I made a quick stop this weekend at (usually) one of my favorite Do-It-Yourself hardware and lumber stores. Even though I like browsing around, with a busy day of projects on the schedule, I was in a hurry to get in and get out. So, I was a bit miffed when the slow, scowling sales clerk at the return counter was having trouble with the transactions for the customers in front of me. Twenty feet away, two other store clerks were laughing and joking around with each other, oblivious to the growing line of disgruntled customers. In the other direction stood a partial pallet of product waiting to be placed on the empty shelf in front of it. The experience made me think of the three questions of value add we ask when doing an end-to-end assessment. Regardless of the business, everyone should know and ask these questions.
Is this work adding value for customers and would they be willing to pay for it? It seems obvious, but when was the last time these questions were asked about the work in your company? How about every functional characteristic of your products? What about every aspect of the packaging? The work in manufacturing? The work of your suppliers? What about distribution or logistics or supply planning? How about the promises of the value proposition vs. the fulfillment of those promises? Ask this question about everything from the perspective of the customer. If the DIY store would have asked this question, I would have had a better experience this past weekend.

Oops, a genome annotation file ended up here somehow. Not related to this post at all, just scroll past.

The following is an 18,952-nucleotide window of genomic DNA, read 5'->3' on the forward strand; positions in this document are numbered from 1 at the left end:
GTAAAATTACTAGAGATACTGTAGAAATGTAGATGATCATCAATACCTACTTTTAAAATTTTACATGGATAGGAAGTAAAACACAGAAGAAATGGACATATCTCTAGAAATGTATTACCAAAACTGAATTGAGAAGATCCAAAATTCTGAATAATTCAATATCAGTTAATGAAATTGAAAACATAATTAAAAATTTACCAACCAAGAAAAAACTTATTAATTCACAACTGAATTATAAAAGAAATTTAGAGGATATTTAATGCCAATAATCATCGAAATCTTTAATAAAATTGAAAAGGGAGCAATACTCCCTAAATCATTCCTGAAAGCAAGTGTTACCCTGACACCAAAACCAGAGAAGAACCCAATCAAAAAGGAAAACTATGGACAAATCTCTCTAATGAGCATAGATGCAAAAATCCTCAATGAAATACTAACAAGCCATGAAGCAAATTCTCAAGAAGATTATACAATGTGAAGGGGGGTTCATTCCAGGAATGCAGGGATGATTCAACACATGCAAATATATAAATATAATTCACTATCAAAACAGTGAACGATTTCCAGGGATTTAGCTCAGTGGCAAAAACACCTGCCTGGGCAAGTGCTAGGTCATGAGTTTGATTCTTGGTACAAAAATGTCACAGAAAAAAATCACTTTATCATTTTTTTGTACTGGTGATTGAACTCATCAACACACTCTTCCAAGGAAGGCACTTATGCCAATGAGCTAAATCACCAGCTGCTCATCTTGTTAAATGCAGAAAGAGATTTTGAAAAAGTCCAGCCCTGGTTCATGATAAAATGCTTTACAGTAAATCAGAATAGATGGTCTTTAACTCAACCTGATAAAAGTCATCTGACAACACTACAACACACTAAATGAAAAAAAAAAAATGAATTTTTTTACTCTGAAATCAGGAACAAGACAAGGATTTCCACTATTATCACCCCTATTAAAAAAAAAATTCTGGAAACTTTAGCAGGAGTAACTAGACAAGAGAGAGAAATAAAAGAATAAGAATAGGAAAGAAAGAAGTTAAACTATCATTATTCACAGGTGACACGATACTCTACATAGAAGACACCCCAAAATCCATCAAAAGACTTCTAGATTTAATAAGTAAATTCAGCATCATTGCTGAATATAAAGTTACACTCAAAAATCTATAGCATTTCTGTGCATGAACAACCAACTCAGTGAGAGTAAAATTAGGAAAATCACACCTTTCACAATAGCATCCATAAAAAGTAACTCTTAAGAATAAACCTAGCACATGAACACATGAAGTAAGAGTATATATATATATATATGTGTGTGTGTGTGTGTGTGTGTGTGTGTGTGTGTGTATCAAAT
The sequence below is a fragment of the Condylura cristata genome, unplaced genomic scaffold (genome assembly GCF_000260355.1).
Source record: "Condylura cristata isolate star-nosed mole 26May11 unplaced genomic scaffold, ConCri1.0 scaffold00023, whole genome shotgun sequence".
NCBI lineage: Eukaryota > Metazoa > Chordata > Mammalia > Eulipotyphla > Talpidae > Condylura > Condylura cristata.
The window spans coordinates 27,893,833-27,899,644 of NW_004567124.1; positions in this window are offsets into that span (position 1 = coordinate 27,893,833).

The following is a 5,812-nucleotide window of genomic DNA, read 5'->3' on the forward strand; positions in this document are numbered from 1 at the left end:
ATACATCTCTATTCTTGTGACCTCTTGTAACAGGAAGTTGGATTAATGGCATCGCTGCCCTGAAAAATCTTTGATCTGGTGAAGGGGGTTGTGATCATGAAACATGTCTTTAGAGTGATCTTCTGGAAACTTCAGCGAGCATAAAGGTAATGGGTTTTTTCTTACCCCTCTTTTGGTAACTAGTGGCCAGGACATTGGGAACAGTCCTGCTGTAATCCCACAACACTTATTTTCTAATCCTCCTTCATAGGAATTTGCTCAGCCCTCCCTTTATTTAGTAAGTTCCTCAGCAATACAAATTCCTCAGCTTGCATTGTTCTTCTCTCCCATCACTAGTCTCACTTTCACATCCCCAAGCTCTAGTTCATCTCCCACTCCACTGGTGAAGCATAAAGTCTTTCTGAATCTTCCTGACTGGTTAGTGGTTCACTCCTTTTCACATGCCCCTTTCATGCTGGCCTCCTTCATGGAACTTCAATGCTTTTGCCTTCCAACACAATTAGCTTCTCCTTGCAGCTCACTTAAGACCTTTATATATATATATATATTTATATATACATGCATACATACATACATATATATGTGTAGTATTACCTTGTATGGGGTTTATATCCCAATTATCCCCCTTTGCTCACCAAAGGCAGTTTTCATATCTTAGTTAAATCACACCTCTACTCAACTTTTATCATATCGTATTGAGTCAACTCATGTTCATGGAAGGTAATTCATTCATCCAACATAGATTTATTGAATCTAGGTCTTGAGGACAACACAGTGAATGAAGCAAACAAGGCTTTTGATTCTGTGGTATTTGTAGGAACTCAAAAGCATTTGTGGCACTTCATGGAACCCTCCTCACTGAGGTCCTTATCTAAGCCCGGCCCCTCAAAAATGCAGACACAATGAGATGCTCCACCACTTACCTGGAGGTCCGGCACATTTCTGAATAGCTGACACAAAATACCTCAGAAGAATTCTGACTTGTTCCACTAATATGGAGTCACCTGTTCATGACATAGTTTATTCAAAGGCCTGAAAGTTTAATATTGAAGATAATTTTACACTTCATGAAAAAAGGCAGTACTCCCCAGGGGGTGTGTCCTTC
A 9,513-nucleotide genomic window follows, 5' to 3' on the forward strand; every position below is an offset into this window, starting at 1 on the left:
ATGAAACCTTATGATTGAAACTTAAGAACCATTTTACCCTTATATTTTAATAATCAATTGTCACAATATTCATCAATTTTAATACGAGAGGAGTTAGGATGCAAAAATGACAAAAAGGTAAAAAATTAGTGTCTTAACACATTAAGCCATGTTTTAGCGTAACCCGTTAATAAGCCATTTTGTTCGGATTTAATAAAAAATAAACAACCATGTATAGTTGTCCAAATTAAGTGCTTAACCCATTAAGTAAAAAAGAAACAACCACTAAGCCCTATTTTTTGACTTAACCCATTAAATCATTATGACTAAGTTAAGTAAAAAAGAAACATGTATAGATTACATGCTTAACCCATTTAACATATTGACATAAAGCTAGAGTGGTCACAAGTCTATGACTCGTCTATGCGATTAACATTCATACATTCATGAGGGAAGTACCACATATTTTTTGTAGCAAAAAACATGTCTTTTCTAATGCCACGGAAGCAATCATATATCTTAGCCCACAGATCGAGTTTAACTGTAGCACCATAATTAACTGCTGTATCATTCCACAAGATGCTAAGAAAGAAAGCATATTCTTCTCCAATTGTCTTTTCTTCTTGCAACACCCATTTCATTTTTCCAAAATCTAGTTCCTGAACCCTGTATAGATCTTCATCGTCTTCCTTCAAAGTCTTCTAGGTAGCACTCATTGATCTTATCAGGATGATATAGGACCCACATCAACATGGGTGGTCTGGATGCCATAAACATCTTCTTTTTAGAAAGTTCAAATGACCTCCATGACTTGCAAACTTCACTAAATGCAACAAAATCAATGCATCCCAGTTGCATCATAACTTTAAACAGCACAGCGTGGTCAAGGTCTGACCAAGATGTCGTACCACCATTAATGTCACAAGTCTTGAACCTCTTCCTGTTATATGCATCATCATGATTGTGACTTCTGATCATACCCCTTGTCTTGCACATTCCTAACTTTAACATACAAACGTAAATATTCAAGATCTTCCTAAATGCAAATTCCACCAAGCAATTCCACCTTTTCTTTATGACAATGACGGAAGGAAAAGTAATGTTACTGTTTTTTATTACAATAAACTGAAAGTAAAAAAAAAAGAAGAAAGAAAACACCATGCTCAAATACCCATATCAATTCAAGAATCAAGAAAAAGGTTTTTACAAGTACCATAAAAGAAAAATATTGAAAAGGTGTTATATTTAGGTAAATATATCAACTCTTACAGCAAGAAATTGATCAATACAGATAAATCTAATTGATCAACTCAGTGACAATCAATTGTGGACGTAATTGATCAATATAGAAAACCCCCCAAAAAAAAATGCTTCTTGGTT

Is this work adding value for the business and would stakeholders want it done? Besides creating value for customers, businesses must create value for themselves. Ask this question about everything by putting yourself in the position of an investor. Is that work in the finance department creating value for investors? How about that report in the procurement department? Is that partial pallet of product waiting to be placed on the shelf creating any value? Is any inventory? What about all that rework in the accounting department? How about when a department meets its own goals but sub-optimizes the whole?
Is this work done for regulators or other stakeholders and are we complying? This question includes government regulations, communities in which the business is located, taxing authorities, etc. Ask this question from the perspective of compliance, not value creation (except for when it comes to community interests. Then it is legitimate to ask not only from the standpoint of compliance, but from the perspective of what kind of community partner you want to be. Are you doing your part to raise the standard of living in your communities?).
End-to-End (E2E™) is a methodology available for every business to identify and eliminate work that doesn’t matter (non-value added work) and focus on Work That Matters™: creating value for customers, the business, and the community (value added work). The starting point for E2E™ is these three questions. In our experience across numerous businesses, asking these three questions of everything a business does generates massive amounts of both incremental and strategic opportunities. And if a company has had even some basic training in end-to-end, every person in every department at any level can be involved in focusing the company on value added work… Work That Matters™.